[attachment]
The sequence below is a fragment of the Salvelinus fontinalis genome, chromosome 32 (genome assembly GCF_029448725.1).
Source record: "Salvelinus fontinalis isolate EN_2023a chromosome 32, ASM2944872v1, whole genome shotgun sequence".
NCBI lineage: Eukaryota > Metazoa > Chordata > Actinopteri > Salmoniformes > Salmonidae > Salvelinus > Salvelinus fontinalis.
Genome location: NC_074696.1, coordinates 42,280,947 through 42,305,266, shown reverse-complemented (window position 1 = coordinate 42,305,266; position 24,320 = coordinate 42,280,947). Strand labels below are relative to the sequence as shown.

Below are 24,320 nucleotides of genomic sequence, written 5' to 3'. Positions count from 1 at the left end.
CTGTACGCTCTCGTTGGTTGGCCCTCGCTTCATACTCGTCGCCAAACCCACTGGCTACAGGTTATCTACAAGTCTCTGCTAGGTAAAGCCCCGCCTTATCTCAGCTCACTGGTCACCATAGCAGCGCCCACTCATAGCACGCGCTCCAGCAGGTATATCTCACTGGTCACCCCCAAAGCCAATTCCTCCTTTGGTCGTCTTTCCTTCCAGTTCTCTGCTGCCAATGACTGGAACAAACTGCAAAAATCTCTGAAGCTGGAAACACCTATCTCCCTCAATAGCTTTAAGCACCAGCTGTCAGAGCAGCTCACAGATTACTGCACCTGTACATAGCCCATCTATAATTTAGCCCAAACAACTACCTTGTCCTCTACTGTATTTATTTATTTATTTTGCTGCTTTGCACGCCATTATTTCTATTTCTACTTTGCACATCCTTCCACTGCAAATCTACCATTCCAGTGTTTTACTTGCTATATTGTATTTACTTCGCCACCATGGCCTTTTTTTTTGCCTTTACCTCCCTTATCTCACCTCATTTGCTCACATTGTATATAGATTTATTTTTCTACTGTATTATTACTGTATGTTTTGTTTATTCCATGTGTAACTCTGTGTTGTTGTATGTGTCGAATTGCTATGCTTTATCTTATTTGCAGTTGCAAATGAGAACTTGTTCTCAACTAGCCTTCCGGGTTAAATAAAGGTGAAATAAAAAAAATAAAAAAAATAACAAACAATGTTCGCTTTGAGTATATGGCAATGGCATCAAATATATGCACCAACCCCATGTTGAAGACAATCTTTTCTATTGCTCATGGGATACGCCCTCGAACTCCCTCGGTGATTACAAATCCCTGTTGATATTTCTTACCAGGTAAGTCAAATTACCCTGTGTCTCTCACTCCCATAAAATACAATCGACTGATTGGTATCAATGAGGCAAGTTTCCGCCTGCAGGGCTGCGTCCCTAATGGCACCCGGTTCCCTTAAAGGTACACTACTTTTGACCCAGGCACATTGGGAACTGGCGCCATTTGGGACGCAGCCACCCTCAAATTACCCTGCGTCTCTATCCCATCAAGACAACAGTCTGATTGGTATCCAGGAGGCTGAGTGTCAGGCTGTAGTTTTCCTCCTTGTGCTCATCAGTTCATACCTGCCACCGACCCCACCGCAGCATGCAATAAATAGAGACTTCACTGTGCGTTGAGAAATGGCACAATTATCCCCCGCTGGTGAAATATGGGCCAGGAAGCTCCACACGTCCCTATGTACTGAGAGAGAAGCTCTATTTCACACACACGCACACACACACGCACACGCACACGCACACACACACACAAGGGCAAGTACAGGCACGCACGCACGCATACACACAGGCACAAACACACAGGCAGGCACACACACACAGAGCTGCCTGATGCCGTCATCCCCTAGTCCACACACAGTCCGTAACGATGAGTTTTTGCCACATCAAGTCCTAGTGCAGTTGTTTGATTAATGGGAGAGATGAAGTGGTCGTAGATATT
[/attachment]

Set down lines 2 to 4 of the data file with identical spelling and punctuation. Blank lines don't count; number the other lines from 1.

Source record: "Salvelinus fontinalis isolate EN_2023a chromosome 32, ASM2944872v1, whole genome shotgun sequence".
NCBI lineage: Eukaryota > Metazoa > Chordata > Actinopteri > Salmoniformes > Salmonidae > Salvelinus > Salvelinus fontinalis.
Genome location: NC_074696.1, coordinates 42,280,947 through 42,305,266, shown reverse-complemented (window position 1 = coordinate 42,305,266; position 24,320 = coordinate 42,280,947). Strand labels below are relative to the sequence as shown.